Getting Dental Work Done – The Mexican Way
During our two years of traveling through South and Central America we have had little to no health issues. Which is good, as we currently didn’t have health insurance. However, the times we did have minor problems we always went to local hospitals and clinics. Just like our fellow Ecuadorians, Peruvians, or Mexicans. In most cases there were private clinics available, but we decided to undergo the ultimate cultural experience, going through local healthcare. In this post I will take you by the hand as Sheree undergoes some dental work in Puerto Escondido, Mexico.
But first, a little taste of Latin American healthcare in general. In the jungle of Costa Rica, the children had to deal with a Staph infection, which is serious but quite common in the tropics. After trying to cure this the natural way I decided to go to the local clinic for a medical consult. Quite the cultural shock, I may say. There seemed to be endless walls of paper medical files. There was no computerized system at all, and before getting to see an actual doctor we were sent from one window to the other, filling out the same details over and over again, waiting for hours on end. Efficiency was definitely not on the Costa Rican priority list. Besides the fact that anti-biotics are still prescribed like they were cotton candy, the actual consult seemed professional, and of low costs. I left with mixed feelings. However, after a few weeks the infection was cured. On another occasion I wanted to get some blood work done, in Ecuador. The most common of blood tests, I may add. Here too, efficiency was not a priority. Unfortunately, the machine seemed to be out of order and I was asked to come back tomorrow, the day after, or in a few weeks. I ended up going back three times. I wondered how the local Ecuadorians dealt with medication not being available, or medical machines being out of order. In my case, I was able to pay for a private clinic. My blood results were fine. In Mexico, I injured my shoulder during surfing. For days, I couldn’t properly move my shoulder and the pain (to me) seemed worse than childbirth. While my brain slowly moved into panic mode I decided to visit the (private) 24-hour private clinic. The air conditioning was blazing, and the walls were of a white so bright it almost blinded my eyes. A Mexican woman greeted me in perfect English. There were real estate flyers on the table, along with luxury car and yacht rental leaflets. The furniture was impeccable, which itself is a rare commodity in Mexico. I explained the situation and she took a few minutes to poorly examen my shoulder. Within 5 minutes I was 500 Pesos lighter, and my shoulder still hurt like I was having twins. So, I took a cab to the local hospital, saw a doctor, had an x-ray done got some medication, and was sent home. It took me half a day, but it cost me less than 75 Peso and I was helped properly. My shoulder wasn’t dislocated but would be healed in a few weeks.
Now, Sheree needed some dental work done in Puerto Escondido, Mexico. We decided to opt for the local dentist. After all, we are world-citizens, we don’t just travel to change climates, we travel deep. We travel to experience different lifestyles and visions. Of course, I did my homework. In Europe we had an organic and holistic dentist, so I was quite aware of the do’s and don’t in the world of healthy teeth. As we entered the local clinic the door was open, while I could actually see the dentist work his magic on a patient. So much for privacy. I hesitated. There was no secretary to ask questions or make appointments. I hesitantly peeped around the corner, and was greeted with a smile ‘Please, come in’. While he made sure ‘Maria’ patiently kept her mouth open, I fire away with my questions. We don’t need an appointment and I can just pass by anytime.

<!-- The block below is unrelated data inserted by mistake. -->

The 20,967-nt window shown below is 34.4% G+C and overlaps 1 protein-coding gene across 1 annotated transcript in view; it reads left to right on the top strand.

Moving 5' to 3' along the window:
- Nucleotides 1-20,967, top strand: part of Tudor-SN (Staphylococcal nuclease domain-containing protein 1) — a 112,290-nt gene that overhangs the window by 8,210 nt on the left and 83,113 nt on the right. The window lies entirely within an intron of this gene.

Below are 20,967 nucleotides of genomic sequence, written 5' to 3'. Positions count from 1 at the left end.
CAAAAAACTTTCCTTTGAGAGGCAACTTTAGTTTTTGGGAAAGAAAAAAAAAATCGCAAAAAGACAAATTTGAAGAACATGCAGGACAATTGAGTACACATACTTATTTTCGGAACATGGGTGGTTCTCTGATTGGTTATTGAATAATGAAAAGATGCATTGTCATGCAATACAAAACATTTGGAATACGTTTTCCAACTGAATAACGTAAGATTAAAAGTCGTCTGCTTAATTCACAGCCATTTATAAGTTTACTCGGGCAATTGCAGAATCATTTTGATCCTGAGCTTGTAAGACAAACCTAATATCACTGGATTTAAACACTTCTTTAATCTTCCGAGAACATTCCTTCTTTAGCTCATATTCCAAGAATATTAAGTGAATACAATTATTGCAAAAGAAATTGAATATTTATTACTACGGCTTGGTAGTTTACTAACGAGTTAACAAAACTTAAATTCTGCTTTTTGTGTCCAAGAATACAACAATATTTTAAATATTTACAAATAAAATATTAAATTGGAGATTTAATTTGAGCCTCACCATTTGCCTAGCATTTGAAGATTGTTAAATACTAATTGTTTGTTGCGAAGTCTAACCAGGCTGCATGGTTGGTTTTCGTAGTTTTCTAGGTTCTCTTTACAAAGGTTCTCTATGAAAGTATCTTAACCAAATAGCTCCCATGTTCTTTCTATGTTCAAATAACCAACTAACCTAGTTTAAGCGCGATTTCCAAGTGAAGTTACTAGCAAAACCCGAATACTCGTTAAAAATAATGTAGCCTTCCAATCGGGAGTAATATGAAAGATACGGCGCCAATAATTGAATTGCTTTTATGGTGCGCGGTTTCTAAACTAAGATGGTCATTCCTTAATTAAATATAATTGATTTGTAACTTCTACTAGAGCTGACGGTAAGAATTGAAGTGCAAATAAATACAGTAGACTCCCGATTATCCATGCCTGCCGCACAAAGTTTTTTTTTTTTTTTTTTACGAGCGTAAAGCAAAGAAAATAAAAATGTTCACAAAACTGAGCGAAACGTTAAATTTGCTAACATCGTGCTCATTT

A week later we were back at the clinic. The name ‘Ayuda Humanitaria’ made it sound like the clinic was subsidized by the government, but it wasn’t. He explained how charging less than the other private clinics, is his way to give back to the local community. Looking around I could tell the equipment was not of the highest quality, but it was clean and seemed sufficient. There was still plastic on the chairs, which didn’t do aesthetics justice. There was a huge flat screen tv, as entertainment for both dentist and patient is of the highest priority, I guess. The Champions League was playing, and in between filling teeth he cheered happily for his favorite team. This is why I love Mexico. A lawless country where all is possible. Where you can ride your bike transporting your family, plus your dog. Where you don’t need an helmet, driving your scooter. Where privacy is overrated. Where you can get your dental work done while the dentist watches his favorite soccer match.
However, local dentists do still use amalgane to fill teeth, which is quite toxic. In Europe I had all my amalgane fillings removed and replaced, which I may add, had cost me a fortune. In Mexico, I would advice you to do your homework. I did, and we were fine. When I told him we’d rather not have amalgane fillings due to toxicity he shrugged and he used the requested, healthier, option. We easily chatted away, and there seemed not much of a barrier between doctor and client. He did his job thoroughly, and seemed relaxed. There was no time schedule to stress about. When all was done, he charged 100 Peso (roughly 5$) per filling. No additional costs. No matter how long it would have taken him. For adults, he would have charged 150 Peso. After I thanked and paid him, he looked at me sincerely, and tells me he’s here to serve and that the door is now always open for us. In between getting dental work done, watching a soccer game, and chatting away, we had made a new friend too. I smile, and wave goodbye.